Historically, evangelical Christianity has greatly emphasized an individual faith commitment that transforms the whole person. Not surprisingly, Barna found 93% of evangelicals agreed their values make caring for prisoners important (compared to 75% of Americans generally).

In our focus on the individual, evangelical Christians—including me—sometimes lose sight of the Gospel’s community implications. Not only do souls require redemption but so do societal systems and structures. Yes, we should “visit the prisoner,” but we must also ask ourselves whether or not it is just that they’re there in the first place, or for so long. Further, in the U.S., some 44,000 legal barriers to housing, employment, and other opportunities prevent people with a criminal record from flourishing. While we share with incarcerated men and women that all things are possible through Christ, we cannot be complacent about a system that, upon their release, holds them back.

Living faith—inside and out

Matthew Charles spent decades caught in the disparities of the system. Arrested in 1995 for selling crack cocaine, Matthew received a 35-year sentence in federal prison. Not long after his arrest, another incarcerated man gave him a Gideon Bible. After reading it cover to cover, Matthew gave his life to Christ. “From that point on, things just started dramatically changing for the better in my life. It was just amazing,” he said.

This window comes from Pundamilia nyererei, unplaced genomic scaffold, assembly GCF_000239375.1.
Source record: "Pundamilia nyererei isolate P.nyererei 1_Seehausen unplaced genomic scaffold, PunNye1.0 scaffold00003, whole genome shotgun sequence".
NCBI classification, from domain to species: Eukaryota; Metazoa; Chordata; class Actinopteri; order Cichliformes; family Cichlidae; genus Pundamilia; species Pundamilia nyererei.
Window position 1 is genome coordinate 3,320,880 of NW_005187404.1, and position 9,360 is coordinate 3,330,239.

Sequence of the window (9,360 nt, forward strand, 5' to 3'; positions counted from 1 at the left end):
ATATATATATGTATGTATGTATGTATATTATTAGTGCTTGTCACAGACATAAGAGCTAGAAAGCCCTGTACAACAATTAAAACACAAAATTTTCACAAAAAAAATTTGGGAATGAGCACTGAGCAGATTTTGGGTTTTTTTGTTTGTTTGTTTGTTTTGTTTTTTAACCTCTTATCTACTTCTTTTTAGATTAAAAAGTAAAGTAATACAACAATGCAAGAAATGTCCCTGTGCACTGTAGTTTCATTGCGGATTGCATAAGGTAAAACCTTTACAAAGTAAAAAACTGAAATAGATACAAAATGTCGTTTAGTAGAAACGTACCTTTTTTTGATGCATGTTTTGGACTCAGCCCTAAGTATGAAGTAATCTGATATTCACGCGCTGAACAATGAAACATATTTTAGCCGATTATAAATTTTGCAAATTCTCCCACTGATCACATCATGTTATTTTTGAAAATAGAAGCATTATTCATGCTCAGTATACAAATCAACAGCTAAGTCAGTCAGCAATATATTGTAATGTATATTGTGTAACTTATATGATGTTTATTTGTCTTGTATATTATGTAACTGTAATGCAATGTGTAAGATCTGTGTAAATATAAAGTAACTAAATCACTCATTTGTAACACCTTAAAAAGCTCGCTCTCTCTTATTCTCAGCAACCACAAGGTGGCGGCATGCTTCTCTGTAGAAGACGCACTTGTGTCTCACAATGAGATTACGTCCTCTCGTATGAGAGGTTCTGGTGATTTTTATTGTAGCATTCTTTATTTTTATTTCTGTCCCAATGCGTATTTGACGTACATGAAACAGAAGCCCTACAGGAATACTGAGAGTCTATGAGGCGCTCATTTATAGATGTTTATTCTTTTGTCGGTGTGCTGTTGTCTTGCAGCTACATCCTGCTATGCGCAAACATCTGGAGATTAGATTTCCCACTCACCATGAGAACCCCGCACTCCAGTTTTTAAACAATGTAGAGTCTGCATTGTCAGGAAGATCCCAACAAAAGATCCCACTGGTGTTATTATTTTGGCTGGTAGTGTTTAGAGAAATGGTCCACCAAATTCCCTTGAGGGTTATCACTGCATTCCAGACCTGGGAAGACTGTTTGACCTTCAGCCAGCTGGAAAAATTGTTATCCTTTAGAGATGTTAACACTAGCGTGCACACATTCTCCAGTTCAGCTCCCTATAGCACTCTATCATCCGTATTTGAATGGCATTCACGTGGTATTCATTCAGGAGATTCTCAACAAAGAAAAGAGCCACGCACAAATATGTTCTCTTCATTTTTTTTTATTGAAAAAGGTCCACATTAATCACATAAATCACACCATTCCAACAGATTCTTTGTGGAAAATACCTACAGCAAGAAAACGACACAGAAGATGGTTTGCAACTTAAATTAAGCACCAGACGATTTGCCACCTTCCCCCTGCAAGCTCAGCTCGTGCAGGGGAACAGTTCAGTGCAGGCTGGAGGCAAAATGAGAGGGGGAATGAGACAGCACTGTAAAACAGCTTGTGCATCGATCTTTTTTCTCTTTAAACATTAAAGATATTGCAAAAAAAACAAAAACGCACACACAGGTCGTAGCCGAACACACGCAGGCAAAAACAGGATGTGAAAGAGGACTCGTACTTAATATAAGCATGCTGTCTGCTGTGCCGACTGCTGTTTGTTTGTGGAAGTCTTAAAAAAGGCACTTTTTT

But while Matthew experienced personal transformation, the system that imprisoned him was slow to change. The disproportionate sentencing that mandated higher prison terms for crack than powdered cocaine kept Matthew in prison 16 years for his nonviolent crime. And though his term eventually was reduced, and Matthew left prison in June 2016 under the Fair Sentencing Act of in 2010, the U.S. Department of Justice won an appeal claiming that he was ineligible for early release. Matthew then was sent back to prison in May 2018, on the grounds the law could not be applied retroactively.

Matthew’s story caught the nation’s attention. Thousands demanded his release. Then, on January 3, 2019, Matthew Charles became one of the very first people set free under the bipartisan FIRST STEP Act (FSA), which Prison Fellowship helped craft and supported alongside an extraordinary range of partners. And we continue the work of creating constructive culture for the restoration of incarcerated men and women, but we can’t stop there.